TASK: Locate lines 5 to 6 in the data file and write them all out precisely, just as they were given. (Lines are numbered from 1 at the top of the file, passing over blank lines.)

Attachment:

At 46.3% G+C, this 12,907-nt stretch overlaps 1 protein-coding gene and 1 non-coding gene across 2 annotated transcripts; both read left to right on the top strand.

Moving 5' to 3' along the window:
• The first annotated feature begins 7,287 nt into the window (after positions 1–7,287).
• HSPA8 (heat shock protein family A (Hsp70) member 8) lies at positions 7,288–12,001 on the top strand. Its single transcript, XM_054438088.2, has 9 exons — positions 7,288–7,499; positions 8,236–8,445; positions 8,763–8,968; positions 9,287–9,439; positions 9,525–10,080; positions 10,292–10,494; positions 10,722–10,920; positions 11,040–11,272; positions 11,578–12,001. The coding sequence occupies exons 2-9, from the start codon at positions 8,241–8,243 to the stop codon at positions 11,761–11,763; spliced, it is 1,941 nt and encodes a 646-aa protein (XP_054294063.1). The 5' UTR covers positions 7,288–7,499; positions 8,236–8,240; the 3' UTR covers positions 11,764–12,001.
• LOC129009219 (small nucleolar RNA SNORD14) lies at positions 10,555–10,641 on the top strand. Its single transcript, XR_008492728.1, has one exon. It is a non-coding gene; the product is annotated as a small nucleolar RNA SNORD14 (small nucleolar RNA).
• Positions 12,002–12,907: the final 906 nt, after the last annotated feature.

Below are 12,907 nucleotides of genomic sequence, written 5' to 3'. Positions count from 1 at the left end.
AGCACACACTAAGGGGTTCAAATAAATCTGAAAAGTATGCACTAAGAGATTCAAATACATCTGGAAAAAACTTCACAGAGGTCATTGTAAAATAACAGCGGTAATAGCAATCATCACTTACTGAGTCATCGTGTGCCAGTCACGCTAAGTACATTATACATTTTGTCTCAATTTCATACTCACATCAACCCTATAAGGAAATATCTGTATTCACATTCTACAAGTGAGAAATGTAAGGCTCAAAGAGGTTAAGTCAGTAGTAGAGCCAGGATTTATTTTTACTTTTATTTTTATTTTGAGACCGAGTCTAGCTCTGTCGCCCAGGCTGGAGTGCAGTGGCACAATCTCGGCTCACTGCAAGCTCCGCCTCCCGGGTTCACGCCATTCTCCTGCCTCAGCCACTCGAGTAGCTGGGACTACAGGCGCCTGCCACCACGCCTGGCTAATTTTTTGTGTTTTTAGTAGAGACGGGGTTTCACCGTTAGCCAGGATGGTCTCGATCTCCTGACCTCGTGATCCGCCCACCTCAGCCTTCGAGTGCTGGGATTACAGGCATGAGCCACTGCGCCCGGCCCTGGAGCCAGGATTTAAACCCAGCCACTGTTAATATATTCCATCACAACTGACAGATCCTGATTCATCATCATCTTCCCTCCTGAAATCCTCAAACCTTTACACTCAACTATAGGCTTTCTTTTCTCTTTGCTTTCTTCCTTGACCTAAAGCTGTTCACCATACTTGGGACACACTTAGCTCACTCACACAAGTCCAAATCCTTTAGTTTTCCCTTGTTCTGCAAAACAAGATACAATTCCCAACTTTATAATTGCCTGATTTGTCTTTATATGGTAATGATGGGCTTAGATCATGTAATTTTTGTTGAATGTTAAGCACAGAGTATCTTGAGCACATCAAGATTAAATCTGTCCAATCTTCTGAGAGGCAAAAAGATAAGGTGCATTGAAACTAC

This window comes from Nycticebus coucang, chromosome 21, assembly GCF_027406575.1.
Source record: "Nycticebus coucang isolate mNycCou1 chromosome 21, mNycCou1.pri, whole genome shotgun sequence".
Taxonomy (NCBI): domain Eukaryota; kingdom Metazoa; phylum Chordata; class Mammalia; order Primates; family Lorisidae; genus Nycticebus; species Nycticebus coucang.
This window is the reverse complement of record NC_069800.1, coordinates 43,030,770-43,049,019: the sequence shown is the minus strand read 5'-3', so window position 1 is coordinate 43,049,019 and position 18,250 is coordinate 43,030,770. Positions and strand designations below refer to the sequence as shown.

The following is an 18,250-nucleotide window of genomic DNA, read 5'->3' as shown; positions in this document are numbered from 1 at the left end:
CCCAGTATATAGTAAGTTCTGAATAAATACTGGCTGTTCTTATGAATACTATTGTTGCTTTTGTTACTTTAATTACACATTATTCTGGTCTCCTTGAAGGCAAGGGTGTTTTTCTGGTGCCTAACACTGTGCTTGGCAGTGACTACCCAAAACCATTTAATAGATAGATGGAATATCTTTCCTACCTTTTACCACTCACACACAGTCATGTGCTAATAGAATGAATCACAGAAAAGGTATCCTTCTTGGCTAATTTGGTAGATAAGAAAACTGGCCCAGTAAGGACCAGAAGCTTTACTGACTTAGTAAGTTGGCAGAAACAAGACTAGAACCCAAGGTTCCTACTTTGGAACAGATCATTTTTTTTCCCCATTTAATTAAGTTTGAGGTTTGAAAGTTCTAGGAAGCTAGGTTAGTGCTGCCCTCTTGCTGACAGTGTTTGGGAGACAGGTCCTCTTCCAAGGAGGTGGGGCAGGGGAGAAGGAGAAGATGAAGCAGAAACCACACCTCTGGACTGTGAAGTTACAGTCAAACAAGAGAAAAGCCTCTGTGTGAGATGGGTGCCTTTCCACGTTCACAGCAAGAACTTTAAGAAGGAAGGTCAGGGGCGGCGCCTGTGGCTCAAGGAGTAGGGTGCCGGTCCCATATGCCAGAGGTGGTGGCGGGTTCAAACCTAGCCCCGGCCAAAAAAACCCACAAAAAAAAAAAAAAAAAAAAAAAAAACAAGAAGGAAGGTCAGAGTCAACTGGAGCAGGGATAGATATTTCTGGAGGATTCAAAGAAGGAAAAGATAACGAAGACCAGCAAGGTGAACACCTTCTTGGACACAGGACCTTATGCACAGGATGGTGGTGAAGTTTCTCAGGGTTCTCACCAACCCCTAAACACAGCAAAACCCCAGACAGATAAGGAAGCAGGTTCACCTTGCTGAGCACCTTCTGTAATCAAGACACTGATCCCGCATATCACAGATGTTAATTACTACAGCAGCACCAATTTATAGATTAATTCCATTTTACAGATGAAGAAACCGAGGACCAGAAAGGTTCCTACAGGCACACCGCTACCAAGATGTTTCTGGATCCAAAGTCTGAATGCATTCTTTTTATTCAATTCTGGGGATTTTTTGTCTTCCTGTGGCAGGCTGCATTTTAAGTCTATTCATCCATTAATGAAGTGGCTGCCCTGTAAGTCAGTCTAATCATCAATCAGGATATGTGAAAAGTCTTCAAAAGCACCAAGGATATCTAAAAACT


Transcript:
• LOC129009219 (small nucleolar RNA SNORD14) lies at positions 10,555–10,641 on the top strand. Its single transcript, XR_008492728.1, has one exon. It is a non-coding gene; the product is annotated as a small nucleolar RNA SNORD14 (small nucleolar RNA).
• Positions 12,002–12,907: the final 906 nt, after the last annotated feature.